After a summer of extremes, the autumn outlook is below average

Michael Weaver 3 March 2020 6
Summer smoke in the capital

Canberra’s air quality in December and January was often the worst in the world. Photo: Region Media.

While some would say Canberra’s summer was one to forget, it will take its place in the record books.

It rewrote records with the highest-ever temperature of 44.0 degrees Celsius recorded at Canberra Airport (4 January) and the hottest night of 26.7 degrees (2 February).

Record high temperatures were also set in December and February.

There were the impacts of bushfires in the ACT and those in surrounding areas of New South Wales which caused severe smoke pollution for much of December and January.

And the weather wasn’t done yet.

Then there was one of the most severe hailstorms recorded in the ACT on 20 January, when hail of 4 to 6 cm in diameter fell across a region extending from the southern half of Belconnen through Acton to the inner southern suburbs. Extensive damage was reported to buildings and motor vehicles, with some motorists still waiting on repairs or new vehicles.

Hail at the ANU

As the smoke cleared the hail came. Photo: ANU.

The Bureau of Meteorology says while the extremes may have passed, the average summer maximum and minimum temperatures at Canberra Airport were only the third-warmest on record. Summer 2018-19 holds the record in both cases.

Overnight minimum temperatures were above average in all three months.

Daytime maximum temperatures were at record high levels in December and above average in January, but near average in February.

Rainfall was generally below average, despite a wet February. Charnwood recorded the highest rainfall of any Canberra suburb, with 77.2 mm of rain falling on 10 February. The total rainfall for summer at the Canberra Airport was 97.2 mm, just 57 per cent of the long-term average of 171.7 mm.

Meteorologists say that while the rain has eased the dry, more is needed to break the drought.

Senior climatologist Dr Andrew Watkins said after an extremely dry start to summer, more of the same is forecast for autumn.

rainfall outlook for March

The rainfall outlook for March to May. Image: BOM.

“Autumn is likely to be warmer and possibly drier than average in the north of Australia, while some areas will be wetter in the south,” he said.

With the monsoon season arriving three weeks later than the previous latest since records began in 1957, four tropical cyclones have since helped to bring rainfall across northern Australia.

The island of Dum In Mirrie off Darwin had 562 mm of rain in a 24-hour period on 10 January, which was a new daily record for the Northern Territory.

In NSW, Dr Watkins said most of the rain fell east of the Great Dividing Range, which helped lift soil moisture levels and provide much-needed green pastures for farmers.

“Any further rainfall in these areas now has a better chance of contributing to increased water storages,” he said.

While Sydney’s water storage has risen to 81 per cent capacity, there has been only a modest two per cent increase in Canberra. The northern Murray-Darling catchment is still precarious at 12 per cent, having only risen by six per cent in the past month.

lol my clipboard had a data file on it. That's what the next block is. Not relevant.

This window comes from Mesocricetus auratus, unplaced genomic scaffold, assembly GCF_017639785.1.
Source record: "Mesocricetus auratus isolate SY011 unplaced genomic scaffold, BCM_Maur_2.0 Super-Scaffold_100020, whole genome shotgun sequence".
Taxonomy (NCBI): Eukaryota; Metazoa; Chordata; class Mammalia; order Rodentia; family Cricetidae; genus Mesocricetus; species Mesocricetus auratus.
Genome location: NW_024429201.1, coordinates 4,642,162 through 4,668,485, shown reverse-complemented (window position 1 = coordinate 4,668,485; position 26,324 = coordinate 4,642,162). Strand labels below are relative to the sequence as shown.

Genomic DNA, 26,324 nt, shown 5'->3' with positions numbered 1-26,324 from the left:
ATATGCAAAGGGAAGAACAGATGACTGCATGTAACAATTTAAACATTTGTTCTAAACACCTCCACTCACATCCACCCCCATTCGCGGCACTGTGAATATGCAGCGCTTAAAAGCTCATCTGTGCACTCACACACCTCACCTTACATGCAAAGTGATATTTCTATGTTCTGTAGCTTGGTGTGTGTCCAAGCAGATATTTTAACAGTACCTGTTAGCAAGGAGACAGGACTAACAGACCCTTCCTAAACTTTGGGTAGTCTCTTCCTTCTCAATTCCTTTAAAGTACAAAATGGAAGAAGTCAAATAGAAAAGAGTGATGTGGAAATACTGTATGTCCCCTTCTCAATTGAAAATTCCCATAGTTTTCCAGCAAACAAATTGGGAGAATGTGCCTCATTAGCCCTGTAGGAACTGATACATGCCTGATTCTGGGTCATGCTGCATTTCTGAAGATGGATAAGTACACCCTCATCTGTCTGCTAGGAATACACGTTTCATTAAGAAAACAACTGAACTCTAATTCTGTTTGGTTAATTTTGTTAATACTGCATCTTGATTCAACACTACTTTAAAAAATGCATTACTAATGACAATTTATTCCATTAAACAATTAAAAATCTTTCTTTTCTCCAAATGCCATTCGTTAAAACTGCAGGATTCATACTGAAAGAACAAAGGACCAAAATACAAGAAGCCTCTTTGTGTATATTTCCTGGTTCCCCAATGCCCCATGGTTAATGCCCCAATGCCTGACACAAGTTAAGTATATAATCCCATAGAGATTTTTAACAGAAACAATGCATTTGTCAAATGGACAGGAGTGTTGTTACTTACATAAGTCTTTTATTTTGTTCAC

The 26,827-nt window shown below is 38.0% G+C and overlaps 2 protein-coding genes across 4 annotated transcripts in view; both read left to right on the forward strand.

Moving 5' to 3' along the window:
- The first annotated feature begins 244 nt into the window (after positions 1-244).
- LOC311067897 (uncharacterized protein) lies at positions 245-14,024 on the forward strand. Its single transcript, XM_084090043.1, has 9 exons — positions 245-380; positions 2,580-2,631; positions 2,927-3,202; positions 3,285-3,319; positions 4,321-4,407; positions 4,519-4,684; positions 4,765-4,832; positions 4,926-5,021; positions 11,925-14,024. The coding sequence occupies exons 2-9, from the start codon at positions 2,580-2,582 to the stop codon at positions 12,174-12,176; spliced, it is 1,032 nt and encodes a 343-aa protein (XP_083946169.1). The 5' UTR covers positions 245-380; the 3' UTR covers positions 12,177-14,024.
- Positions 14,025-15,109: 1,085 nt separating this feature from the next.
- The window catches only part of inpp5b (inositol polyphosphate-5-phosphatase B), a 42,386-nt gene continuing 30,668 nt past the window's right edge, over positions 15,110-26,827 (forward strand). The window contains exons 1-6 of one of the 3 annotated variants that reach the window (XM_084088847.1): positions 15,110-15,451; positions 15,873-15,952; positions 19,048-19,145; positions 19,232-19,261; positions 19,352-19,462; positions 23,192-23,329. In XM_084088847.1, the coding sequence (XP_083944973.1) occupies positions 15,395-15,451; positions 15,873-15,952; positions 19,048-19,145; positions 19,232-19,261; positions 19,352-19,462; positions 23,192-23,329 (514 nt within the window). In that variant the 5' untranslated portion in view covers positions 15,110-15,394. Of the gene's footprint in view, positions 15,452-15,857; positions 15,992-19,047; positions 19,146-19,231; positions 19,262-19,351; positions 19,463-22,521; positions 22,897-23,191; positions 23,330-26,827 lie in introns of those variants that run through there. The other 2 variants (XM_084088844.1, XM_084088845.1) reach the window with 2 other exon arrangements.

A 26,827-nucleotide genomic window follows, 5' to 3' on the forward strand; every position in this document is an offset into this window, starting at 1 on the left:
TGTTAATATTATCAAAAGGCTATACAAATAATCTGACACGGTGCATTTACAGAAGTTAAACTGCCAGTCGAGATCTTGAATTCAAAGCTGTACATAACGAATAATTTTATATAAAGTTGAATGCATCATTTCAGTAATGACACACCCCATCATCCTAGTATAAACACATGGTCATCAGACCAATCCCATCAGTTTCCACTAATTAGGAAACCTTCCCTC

Dr Watkins said 90 per cent of NSW still has what is described as “serious rainfall deficiencies”.

“Our major climate drivers are currently neutral and look to stay that way during autumn. However, warm ocean temperatures around northern Australia, which typically help increase rain, are being offset by warm temperatures in the tropical Pacific that would normally draw moisture away from Australia.

“As a result, autumn rainfall could be below average for the tropical north, but above average for areas of western and south Australia,” he said.

Autumn temperatures are likely to remain warmer than average in most states.

The BOM’s senior hydrologist, Dr Paul Feikema, said now that the climate drivers have returned to neutral, our weather is more likely to be influenced by more local effects.

“While the dry signal has eased considerably, parts of the country may still see below-average rainfall during the next three months,” Dr Feikema said.

“Australia’s temperature and rainfall variability are also influenced by global warming caused by human activities. Australia’s climate has warmed by about 1.4 degrees Celsius since 1910, while southern Australia has seen a reduction of 10-20 per cent in April–October rainfall as a result.”

The new records may not last long.


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6 Responses to After a summer of extremes, the autumn outlook is below average
Capital Retro Capital Retro 8:46 am 05 Mar 20

Of course, all this speculation depends on the weather.

Frank Trapani Frank Trapani 10:42 am 04 Mar 20

And you have to be an expert to say that?

Bek Clark Bek Clark 10:06 am 04 Mar 20

Does that mean my late tomatoes will ripen?

Michael Groenhout Michael Groenhout 10:04 am 04 Mar 20

Why do above average temperatures for Autumn make it a below average season?

    Peter Major Peter Major 7:32 am 05 Mar 20

    Michael Groenhout they want an each way bet. Can't get it right on weather but can determine climate in 100 years 🤣🤣🤣🤣

    Matthew James Matthew James 12:58 pm 05 Mar 20

    Peter Major who is having “an each way bet”? Did you read and understand the article?

    Climate modelling in 1973 was spot on with today’s temperatures. https://www.carbonbrief.org/analysis-how-well-have-climate-models-projected-global-warming

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